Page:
I don’t want to lay all the blame on your head, but it is clearly your fault that the #OscarsSoWhite.
Coming to this conclusion requires only logic. And a glass of bourbon, if you’re pouring.
Just accept a few basic facts:
- In order to get an Oscar, you need to be nominated by the Academy of Motion Pictures Arts and Sciences membership. AMPAS is an invitation-only club. You get invited to join either when you’re nominated for an Oscar (dream on) or if two current members sponsor you. So to get in you pretty much have to be part of the club already.
- In order for AMPAS members to nominate you or your work, they have to know about you. They’re most likely to know about you if the studio that’s produced your film goes on a marketing blitz suggesting you might be worth giving an Oscar to, and then sends AMPAS members free copies of the movie so they can pretend they watched it. But they probably won’t because they work crazy long days making films like Teenage Mutant Ninja Turtles 2: The Shellacking.
- In order for a studio to campaign for your film, they have to be invested in it and think that it has any chance of winning — because it’s got big names or, sometimes, buzz that grows from word of mouth. Good work in little-spoken-of films doesn’t win Oscars unless some studio spends a fortune promoting it. The marketing budget for a studio film is as big as the production budget — that’s $100 million dollars. So no wonder excellent films like Upstream Color and Tangerine and A Field in England are ‘overlooked.’ If the people who made them had $100 million dollars, they wouldn’t waste it on kissing the asses of AMPAS members.
- In order for you to be working on a studio-funded film in the first place, you most likely have to be a union member. And getting into the union is like getting into the Academy.
Do you see where I’m going with this? In short, the Oscars are a giant marketing tool that people in the club give themselves so their work makes them more money. If you’re not in the club: no Oscar.
Right now, there aren’t a ton of minorities in the club. So in that sense; yes: it’s the Academy’s fault #OscarSoWhite. But blaming the Academy for a lack of people of color in their pool of nominees is like blaming the wall for stopping your runaway car. The problem existed LONG before the stupid, stupid wall got involved.
The problem existed because you didn’t go to see Chi-Raq and films like Chi-Raq in the theaters, and neither did your grandpappy. If you had, and films like Chi-Raq made a killing, then Hollywood would do what Hollywood does, which is take anything resembling a profitable idea and pulverize it into its composite atoms so each atom could then form the basis of a series of films in the Marvel Cinematic Universe.“It makes money?” says the imaginary studio executive? “Let’s make seven just like it so we make more of that money.” Let’s get the people who made that money into our club so we can suck 20% off the top and take all the profits when their work hits the theaters via our distribution arm and pours into our mafioso-inspired accounting systems.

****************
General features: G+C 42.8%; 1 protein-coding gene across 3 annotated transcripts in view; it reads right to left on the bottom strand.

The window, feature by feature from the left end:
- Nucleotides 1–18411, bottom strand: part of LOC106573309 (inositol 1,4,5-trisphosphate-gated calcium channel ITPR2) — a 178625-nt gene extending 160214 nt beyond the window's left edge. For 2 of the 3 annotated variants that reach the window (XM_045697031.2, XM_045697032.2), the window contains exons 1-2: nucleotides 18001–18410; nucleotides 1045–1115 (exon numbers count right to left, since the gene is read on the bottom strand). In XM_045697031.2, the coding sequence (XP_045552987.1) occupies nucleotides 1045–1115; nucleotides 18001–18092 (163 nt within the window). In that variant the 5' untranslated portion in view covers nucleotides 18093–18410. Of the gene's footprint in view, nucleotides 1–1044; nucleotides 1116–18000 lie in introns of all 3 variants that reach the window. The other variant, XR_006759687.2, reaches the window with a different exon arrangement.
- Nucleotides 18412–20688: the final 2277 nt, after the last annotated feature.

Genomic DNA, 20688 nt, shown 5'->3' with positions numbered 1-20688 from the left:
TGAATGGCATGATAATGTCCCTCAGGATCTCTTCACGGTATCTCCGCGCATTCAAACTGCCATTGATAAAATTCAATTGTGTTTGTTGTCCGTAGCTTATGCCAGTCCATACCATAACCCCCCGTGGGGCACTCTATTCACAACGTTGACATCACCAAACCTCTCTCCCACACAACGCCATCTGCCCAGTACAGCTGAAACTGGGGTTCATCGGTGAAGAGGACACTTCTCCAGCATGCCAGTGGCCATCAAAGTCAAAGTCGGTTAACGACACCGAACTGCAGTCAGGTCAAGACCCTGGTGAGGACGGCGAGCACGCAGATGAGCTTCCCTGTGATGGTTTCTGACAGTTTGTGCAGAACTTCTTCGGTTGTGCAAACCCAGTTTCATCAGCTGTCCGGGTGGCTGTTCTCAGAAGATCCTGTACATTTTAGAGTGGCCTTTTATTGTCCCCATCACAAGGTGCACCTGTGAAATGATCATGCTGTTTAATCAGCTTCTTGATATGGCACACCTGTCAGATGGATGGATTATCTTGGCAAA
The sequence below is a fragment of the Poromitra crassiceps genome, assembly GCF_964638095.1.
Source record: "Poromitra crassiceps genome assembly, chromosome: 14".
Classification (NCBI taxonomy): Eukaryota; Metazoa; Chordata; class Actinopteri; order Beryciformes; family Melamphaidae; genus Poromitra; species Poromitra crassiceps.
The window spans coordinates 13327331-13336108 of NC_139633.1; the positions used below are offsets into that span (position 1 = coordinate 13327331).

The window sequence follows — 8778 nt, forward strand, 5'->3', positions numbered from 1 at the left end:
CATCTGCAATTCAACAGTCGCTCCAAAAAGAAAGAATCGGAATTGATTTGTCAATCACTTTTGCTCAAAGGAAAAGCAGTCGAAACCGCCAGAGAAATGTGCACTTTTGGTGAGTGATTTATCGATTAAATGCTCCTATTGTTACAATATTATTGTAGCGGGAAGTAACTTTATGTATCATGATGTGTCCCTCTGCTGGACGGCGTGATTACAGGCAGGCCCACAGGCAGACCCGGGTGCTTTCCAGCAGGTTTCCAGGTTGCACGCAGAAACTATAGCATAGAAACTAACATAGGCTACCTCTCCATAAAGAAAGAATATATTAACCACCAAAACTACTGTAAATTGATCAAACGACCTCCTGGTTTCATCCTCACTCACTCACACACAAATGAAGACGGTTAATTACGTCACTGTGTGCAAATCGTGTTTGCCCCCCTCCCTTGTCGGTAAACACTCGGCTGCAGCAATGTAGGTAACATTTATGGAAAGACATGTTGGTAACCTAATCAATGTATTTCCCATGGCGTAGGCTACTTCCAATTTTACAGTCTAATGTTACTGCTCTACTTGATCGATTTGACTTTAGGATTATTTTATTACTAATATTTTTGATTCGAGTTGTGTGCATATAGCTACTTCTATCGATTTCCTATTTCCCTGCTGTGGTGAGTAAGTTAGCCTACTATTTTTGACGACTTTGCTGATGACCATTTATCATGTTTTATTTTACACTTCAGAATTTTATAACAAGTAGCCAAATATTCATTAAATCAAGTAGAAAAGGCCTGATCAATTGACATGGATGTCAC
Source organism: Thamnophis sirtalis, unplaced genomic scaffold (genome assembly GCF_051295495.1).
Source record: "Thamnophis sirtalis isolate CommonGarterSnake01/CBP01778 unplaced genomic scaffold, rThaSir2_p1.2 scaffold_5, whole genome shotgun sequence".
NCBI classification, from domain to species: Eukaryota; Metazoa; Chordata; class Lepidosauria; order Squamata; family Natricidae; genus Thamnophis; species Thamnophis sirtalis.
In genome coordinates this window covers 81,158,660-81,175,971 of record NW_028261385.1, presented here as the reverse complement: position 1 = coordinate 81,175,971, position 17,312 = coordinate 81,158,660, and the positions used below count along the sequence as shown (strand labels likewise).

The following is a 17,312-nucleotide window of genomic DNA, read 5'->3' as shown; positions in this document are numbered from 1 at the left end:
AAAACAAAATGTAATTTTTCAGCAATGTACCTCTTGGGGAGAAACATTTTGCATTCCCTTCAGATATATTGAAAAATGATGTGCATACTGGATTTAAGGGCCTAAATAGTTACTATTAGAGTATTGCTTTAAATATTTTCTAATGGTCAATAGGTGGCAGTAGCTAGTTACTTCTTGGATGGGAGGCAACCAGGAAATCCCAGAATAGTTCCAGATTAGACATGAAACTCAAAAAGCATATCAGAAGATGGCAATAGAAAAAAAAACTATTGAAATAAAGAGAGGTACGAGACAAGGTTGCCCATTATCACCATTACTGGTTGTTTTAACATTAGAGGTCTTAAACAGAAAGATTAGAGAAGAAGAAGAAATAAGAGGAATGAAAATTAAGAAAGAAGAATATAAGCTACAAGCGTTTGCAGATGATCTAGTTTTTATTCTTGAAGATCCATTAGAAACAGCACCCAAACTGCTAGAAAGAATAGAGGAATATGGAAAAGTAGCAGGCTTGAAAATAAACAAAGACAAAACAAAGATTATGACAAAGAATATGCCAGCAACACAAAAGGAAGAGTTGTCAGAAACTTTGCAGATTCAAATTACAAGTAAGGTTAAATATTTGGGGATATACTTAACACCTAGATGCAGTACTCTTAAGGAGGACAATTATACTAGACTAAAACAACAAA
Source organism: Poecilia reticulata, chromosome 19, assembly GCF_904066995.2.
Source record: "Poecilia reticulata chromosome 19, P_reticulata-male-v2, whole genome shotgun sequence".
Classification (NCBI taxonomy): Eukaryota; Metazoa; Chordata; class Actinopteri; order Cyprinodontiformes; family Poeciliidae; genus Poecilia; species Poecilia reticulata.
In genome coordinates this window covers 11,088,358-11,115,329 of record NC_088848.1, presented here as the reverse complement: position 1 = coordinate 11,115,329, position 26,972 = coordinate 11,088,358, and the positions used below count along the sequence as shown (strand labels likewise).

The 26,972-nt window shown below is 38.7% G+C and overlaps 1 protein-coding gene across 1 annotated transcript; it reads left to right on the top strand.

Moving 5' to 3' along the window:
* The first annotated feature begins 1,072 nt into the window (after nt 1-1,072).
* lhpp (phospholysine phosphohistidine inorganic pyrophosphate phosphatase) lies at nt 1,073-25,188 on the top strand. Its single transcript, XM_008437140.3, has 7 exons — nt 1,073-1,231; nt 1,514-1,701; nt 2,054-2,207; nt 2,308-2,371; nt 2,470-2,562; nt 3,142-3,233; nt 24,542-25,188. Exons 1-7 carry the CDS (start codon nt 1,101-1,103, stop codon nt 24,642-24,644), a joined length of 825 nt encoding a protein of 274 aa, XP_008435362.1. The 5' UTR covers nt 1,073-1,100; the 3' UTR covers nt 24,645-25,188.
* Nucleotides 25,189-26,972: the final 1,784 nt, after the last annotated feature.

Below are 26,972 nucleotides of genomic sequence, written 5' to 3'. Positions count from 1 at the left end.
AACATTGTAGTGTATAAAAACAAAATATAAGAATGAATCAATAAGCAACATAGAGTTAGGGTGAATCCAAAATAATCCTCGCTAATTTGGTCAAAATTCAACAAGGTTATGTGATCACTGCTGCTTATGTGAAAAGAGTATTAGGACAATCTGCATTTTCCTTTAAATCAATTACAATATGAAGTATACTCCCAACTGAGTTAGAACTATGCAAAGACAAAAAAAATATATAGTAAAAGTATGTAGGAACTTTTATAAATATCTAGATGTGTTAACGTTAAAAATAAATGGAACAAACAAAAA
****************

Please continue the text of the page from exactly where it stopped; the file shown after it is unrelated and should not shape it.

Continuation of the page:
Not exaggerating. That’s showbiz, folks.
It’s not that Hollywood doesn’t like black people or women; it’s that they have no feelings whatsoever. Studios only care about those who have already proven they can bring in the bucks — and that can be Samuel L. Jackson or Kathryn Bigelow or a dead gopher or six tons of swamp gas wearing a bow-tie — they don’t fucking care so long as you’ll buy tickets to see it on the screen.
Exhibit A: Adam Sandler.So yeah. It’s our fault. Or at least our responsibility.
We — the audience — set the demand. The industry responds to our demand with product and then AMPAS gooses that product with awards so it makes everyone in the club more money.
If we want to fix the problem — and we do — one first-step solution is to stop giving any fucks about the Oscars (or the Golden Globes, etc.). Going to see a film because it won a ton of Oscars is like buying a cheeseburger because you saw a commercial for the best cheeseburger ever. It is exactly the same. You’re buying what an industry has decided it’s in their best interest to sell you. Sometimes that product can just so happen to be good (12 Years a Slave) but just as often it’s whatever Ron Howard churned out, or it’s Leonardo DiCaprio‘s turn to be feted or whatever.If you think the Academy Awards are about the ‘best’ of anything, then you have probably also bought a whole lot of disappointing cheeseburgers. Braveheart won Best Picture, folks. Fucking Braveheart, and that featured Mel Gibson pretending to be 15 years old and screaming ‘freedom’ as his nuts were pulled off. Rocky won best Picture the same year All the President’s Men, Network, and Taxi Driver came out.